Children who make a difference are inspirational, showing us that no matter how bleak things get, there are kids who want make the world a better place.
Whether their goal is helping others, working on improving the environment or expanding their knowledge beyond what they learn in school, these Northwest Indiana kids use their hearts and minds.
Three years ago, Emma Hamstra came home and told her mother she felt sad because she didn’t have much money to donate to a young Zambian girl her GEMS Girls’ Club was sponsoring.
“She asked me what she could do to raise money to help out,” recalled Angie Hamstra, of DeMotte.
Remembering how her family and church had set up a free-will garage sale (one where you pay what you want for items) to help the Hamstras’ adopted son's journey from India to his new home in the U.S., Emma decided to do something similar.
“I had people donate items and asked my friends from school to help me run it,” said Emma, now a 15-year-old who attends Covenant Christian High School. “My goal was only $100 and we made $900.”
Success was inspirational for Emma.
“She wanted to be even more generous and she decided to give her up her 12th birthday by asking people to make donations to single mothers and their children instead of giving her gifts,” Angie Hamstra said.
Inviting single families from her school, Emma set up craft projects for the kids and after giving the mothers a gift card, provided two hours of free babysitting. Last Christmas she applied for and received a REMC Operation RoundUp grant, using the money to throw a Christmas party for one-parent families. Creating an interview list, Emma talked to the children, asking them their clothing and shoe sizes and what they liked.
“That way when I went shopping I could get exactly what they wanted like, for example, a Spider-Man pair of pajamas,” Emma said.
It took a lot of coordinating and hard work, but for Emma watching the kids unwrap their presents and finding a special gift just for them was truly worth it, she said.
“Emily said to me the other day, that she doesn’t understand why people who break the law do community service,” Hamstra said. “She thinks community service is a reward because it makes her feel so good.”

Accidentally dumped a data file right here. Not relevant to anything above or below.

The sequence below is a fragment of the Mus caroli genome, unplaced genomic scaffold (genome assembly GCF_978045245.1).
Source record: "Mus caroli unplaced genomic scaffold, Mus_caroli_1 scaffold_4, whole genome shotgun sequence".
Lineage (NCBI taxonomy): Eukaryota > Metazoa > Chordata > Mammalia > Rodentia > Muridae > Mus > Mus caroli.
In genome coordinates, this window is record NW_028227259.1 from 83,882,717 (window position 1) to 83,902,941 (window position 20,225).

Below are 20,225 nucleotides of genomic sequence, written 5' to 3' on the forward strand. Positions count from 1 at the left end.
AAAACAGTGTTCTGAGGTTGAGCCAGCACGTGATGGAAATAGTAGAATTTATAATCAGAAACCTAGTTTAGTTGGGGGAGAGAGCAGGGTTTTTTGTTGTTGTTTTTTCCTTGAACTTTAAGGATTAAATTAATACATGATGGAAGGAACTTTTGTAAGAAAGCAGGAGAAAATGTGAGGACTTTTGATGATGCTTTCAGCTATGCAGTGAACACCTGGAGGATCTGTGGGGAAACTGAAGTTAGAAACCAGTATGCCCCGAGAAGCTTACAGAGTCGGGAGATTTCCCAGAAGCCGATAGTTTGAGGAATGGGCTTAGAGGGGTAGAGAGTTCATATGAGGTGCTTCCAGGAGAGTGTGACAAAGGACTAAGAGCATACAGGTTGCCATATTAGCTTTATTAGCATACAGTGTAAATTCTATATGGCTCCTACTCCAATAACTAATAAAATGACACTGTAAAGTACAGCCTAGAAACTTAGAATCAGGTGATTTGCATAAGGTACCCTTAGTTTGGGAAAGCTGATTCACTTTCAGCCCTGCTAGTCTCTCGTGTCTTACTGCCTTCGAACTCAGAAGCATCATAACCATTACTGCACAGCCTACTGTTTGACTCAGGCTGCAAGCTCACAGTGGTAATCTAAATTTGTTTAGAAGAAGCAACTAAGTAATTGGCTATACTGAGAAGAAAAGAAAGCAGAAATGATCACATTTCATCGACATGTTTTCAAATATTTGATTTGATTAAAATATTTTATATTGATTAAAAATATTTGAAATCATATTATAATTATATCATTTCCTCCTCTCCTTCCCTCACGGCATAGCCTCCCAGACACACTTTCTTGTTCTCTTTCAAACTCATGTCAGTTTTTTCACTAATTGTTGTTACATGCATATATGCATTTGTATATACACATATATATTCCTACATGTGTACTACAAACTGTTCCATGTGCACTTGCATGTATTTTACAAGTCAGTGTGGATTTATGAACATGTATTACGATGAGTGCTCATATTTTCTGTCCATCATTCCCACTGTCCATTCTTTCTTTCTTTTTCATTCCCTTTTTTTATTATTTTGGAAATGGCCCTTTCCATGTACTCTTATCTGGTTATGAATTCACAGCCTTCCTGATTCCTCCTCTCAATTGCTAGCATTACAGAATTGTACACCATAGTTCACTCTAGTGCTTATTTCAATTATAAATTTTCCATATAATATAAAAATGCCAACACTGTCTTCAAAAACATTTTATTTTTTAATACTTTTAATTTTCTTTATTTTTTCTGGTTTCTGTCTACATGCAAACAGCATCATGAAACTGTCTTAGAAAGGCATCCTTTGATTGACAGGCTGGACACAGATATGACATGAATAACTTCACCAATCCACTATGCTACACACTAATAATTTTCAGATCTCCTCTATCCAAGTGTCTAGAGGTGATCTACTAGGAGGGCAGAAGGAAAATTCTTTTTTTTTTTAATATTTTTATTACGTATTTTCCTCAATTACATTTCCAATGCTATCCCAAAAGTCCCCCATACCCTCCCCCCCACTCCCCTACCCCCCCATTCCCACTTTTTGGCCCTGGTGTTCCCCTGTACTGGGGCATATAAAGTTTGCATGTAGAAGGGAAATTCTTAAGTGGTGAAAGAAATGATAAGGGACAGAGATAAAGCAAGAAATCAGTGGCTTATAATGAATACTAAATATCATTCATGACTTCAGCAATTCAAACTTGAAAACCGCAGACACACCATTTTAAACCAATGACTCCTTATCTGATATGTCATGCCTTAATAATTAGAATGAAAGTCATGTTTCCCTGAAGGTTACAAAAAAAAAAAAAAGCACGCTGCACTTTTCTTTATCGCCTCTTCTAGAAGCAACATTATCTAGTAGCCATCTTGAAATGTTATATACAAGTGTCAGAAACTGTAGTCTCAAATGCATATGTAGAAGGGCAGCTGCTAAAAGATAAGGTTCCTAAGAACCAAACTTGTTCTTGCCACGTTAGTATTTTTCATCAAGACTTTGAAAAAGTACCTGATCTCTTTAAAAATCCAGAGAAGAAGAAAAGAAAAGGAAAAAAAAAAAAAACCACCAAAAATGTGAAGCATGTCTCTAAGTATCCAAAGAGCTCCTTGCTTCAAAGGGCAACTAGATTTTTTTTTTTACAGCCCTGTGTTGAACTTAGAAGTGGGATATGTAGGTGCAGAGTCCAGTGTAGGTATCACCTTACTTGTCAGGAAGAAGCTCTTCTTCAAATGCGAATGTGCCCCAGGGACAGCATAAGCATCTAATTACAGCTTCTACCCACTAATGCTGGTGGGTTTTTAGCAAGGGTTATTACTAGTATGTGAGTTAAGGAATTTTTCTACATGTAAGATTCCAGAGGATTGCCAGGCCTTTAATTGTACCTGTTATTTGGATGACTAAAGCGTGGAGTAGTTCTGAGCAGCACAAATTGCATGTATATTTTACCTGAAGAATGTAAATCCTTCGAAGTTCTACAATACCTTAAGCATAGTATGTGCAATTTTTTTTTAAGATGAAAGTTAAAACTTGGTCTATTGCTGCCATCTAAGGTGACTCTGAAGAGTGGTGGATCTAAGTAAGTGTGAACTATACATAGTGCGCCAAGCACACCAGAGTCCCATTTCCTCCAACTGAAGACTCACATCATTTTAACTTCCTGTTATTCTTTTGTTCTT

“Bryce is a giving spirit and he loves to help and volunteer whenever possible,” Sean Graham said of his son's passion for volunteering.
He said Bryce cuts and maintains neighbors’ yards just because he wants to help them.
"It’s not for money, although he occasionally has someone give it to him anyway,” Sean Graham said.
Asked why he helps others, Bryce, a fifth-grader at Wadsworth Elementary in Griffith, offers a simple explanation.
“It’s fun,” he said.
What is particularly fun is when he helped demolish a garage and a shed for Griffith’s annual town clean-up day.
“Also during clean-up day, we worked at Tot Park and Cheever Park weeding, picking up garbage, spreading mulch and planting some flowers,” Bryce said. “And we’ve helped people who couldn’t do it, clean out their garages.”
Over the last year or so, Bryce also helped at his brother’s high school soccer club’s car wash by working as the traffic director and solicitor. Besides that, Bryce volunteered to take money and maintain the lines at the dunk tank during Griffiths Annual Safety & Community Day, from which all the proceeds went to assist the Griffith Emergency Fund.
“He even took a turn in the dunk tank,” his dad said.
“Whenever someone seems upset in class or sad or feeling hurt, Lisette is always the first one to go to the person and try to comfort them,” Ben Shade said. “She helps out everyone, even people who aren’t her close friends.”
Ben, who lives in Miller Beach, is talking about Lisette Allison his eighth-grade classmate at Discovery Charter School in Chesterton. Lisette volunteers to connect the school’s kindergartners with their parents or older siblings at the end of the school day.
“Lisette has always been like a mother hen,” says her mother, Samantha Allison, a preschool teacher with the Chicago Public Schools. “Just the other day she was worried about her 11-year-old brother who went running in the woods, wondering if he was going to be OK. I told her he was fine, but she still was concerned.”
Allison said her daughter also spent a day with her, sorting out a big pile of school supplies for her preschool class.
“I remember a few years ago, Lisette said to me, ‘Mom, we need to help out St. Jude (Children's Research Hospital),’” Allison said. “I didn’t know how to even start with that so I suggested she talk to her 4-H leader. She ended up spearheading a car wash.”
Lisette, who is 13 years old and lives in Portage, said she became interested in raising money for St. Jude after seeing its commercials on TV.
“It took a lot of months to organize it,” she said, “but we ended up having the car wash at The Port in Chesterton and raised $200, which we sent to St. Jude.”
Active in 4H, Lisette, who wants to be an anthropologist when she grows up, likes projects that help the environment.
“We do conservation work for the Izaak Walton League — planting natives and going bird watching,” she said. She and Discovery Charter School's 4H Trackers participated in a conservation activity called Gnome's Day Out, which raised funds for Izaak Walton League of America Porter County Chapters' Youth Conservation Education and Land Stewardship programming.
For Lisette, being active, helping others and working on conservation projects isn’t work.
“It’s really fun,” she said.